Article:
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33 Cards in this Set

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  • Back
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1st Amendment
This opening passage of the Bill ofRights prohibits Congress from establishing a religion and ensures freedom of expression, religion, press, assembly, and petition.
attack ad
Political advertising that denounces a candidate's opponent by name.
Communications Decenct Act (1996)
An act that makes the spread of "indecent" materials on the internet to anyone under the age of 18 a crime.
electronic media
Radio and television broadcaasting media. The term derives from their method of transmission, in contrast to print media.
Federal Communications Commission (FCC)
An independent regulatory commision that controls interstate and foreign electronic communication.
feeding frenzy
A process through which members of the media attack politicians or candidates whose performance or character has been called into question.
Through such activity, journalists have become news makers as much as news reporters, propelling some politicians into power, while helping to eliminate others.
The division of audiences into small, specialized and narrow groups, based on specialized interests.
Also called narrowcasting.
freedom of the press
The right to publish and disseminate information without prior restraint, subject to penalties for abuse of the right through such actions as obscenity, libel, incitement to crime, contempt of court, and sedition.
Guaranteed by the 1st and 14th Amendment
front runner
The presidential candidate considered to have the lead at any given time in an election.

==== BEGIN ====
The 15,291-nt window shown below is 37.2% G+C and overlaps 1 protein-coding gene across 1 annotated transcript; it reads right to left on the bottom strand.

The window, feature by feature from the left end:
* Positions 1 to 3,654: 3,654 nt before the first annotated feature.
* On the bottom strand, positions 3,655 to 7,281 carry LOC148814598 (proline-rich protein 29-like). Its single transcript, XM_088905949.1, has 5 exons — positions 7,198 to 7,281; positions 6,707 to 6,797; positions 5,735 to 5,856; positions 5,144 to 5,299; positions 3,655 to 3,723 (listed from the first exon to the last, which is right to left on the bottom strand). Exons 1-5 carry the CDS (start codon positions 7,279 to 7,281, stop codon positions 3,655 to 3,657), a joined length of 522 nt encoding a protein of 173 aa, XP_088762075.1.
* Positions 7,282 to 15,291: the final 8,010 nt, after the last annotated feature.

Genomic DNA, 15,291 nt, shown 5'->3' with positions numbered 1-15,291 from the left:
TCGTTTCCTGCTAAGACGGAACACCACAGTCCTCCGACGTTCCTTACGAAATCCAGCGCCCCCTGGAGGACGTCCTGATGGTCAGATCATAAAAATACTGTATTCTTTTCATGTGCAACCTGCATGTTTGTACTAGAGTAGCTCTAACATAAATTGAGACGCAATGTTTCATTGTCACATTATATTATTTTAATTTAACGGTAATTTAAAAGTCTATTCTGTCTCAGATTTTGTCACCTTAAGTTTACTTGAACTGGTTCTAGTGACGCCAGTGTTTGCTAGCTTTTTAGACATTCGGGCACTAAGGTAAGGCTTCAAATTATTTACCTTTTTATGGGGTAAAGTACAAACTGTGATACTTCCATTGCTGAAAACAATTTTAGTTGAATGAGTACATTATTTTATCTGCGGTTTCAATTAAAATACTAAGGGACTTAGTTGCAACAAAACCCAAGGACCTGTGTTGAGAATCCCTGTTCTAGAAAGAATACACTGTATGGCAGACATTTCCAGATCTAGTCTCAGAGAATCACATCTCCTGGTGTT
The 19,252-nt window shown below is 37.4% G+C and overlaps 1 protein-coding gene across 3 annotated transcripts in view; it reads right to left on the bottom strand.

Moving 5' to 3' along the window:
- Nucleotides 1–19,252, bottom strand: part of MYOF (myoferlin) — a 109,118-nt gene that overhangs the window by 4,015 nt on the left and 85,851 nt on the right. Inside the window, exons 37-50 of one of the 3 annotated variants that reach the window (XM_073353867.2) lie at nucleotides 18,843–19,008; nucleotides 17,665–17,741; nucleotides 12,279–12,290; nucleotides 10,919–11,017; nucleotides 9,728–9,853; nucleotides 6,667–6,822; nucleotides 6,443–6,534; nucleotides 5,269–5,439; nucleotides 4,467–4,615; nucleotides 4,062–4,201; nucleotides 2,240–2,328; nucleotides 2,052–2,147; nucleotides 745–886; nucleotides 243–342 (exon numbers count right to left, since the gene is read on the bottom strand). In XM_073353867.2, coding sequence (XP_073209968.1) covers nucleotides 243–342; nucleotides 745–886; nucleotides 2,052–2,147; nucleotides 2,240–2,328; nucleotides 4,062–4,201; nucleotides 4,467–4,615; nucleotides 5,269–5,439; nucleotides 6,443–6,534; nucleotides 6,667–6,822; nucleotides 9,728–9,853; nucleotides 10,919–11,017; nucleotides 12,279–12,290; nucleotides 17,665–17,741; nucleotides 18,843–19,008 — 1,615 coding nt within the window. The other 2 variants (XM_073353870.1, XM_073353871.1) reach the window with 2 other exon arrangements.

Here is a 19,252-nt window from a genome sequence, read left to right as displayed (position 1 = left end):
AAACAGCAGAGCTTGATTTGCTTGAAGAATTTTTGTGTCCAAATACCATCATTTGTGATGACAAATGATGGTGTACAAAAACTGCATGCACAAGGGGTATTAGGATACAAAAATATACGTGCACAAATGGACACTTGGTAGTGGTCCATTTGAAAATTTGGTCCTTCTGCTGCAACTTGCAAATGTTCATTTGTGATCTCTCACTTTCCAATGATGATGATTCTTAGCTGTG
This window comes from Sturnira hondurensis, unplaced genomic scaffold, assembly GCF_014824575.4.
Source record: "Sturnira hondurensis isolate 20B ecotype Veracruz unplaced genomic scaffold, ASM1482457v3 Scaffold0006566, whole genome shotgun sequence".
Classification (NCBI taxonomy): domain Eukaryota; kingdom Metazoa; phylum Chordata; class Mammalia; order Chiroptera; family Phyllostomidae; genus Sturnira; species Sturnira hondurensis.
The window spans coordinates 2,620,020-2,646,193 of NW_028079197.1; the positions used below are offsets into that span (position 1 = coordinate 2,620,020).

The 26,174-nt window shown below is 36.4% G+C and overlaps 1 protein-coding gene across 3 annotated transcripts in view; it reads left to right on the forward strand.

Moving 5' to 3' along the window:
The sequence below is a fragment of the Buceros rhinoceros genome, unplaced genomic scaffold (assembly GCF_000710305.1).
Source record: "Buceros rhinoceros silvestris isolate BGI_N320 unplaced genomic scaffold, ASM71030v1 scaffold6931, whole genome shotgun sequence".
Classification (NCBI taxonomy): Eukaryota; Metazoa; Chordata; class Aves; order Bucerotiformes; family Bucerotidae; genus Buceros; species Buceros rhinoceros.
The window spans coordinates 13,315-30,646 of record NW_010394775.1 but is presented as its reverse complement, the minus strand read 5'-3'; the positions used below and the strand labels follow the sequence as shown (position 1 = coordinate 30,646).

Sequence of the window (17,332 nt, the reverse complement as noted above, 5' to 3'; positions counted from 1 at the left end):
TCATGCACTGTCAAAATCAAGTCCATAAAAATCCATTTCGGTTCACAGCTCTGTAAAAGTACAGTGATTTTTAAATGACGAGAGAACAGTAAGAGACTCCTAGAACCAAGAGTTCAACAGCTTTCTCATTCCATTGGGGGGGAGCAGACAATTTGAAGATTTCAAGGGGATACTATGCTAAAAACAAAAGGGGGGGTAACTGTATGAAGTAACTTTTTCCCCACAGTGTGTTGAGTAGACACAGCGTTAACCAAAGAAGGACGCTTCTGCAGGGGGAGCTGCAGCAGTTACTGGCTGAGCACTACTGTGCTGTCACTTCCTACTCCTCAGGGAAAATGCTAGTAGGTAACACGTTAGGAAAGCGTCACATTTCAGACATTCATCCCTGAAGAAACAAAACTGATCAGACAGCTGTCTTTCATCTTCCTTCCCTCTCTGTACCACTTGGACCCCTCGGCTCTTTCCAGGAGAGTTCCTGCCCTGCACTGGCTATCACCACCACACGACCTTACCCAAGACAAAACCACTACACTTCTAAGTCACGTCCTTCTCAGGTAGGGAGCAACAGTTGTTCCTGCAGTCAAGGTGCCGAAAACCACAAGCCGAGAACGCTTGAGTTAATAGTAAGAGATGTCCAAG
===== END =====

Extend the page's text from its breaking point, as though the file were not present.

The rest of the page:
gatekeeper function
The power of the national media to control the public agenda by deciding what the public will learn about, It gains this power by choosing which topics to report on.
horse race coverage
Media coverage of presidential primaries with an emphasis on who is leading, who is behind, and who has dropped out.
investigative journalism
Journalism in which writers actively seek to uncover detailed descriptins of wrongdoings.
also deemed a muckraker.
issue ad
Political advertisement focusing on a specific issue rather than on a particular candidate.
Kennedy-Nixon debates
The 1960 presidential election debates between JFK and Nixon. The debates were televised and broadcast on radio. Those wathcing on TV felt JFK won, those listening on the radio felt Nixon won. These debates were a turning point in the identification of the power of television as a political medium.
written definition of a person's character, which may expose the person to hatred or ridicule, damage his reputation through criminal accusations, or harm him within his profession. The truth of a statement is generally considered a suitable defense against charges of libel.
The 1st Amendment gives the press a limited amount of freedom from libel actions.
managed news
News the government produces that's designed more to make the government and its interests, policies, and action look good (or less bad) than to deliver complete, truthful, and accurate information to the public.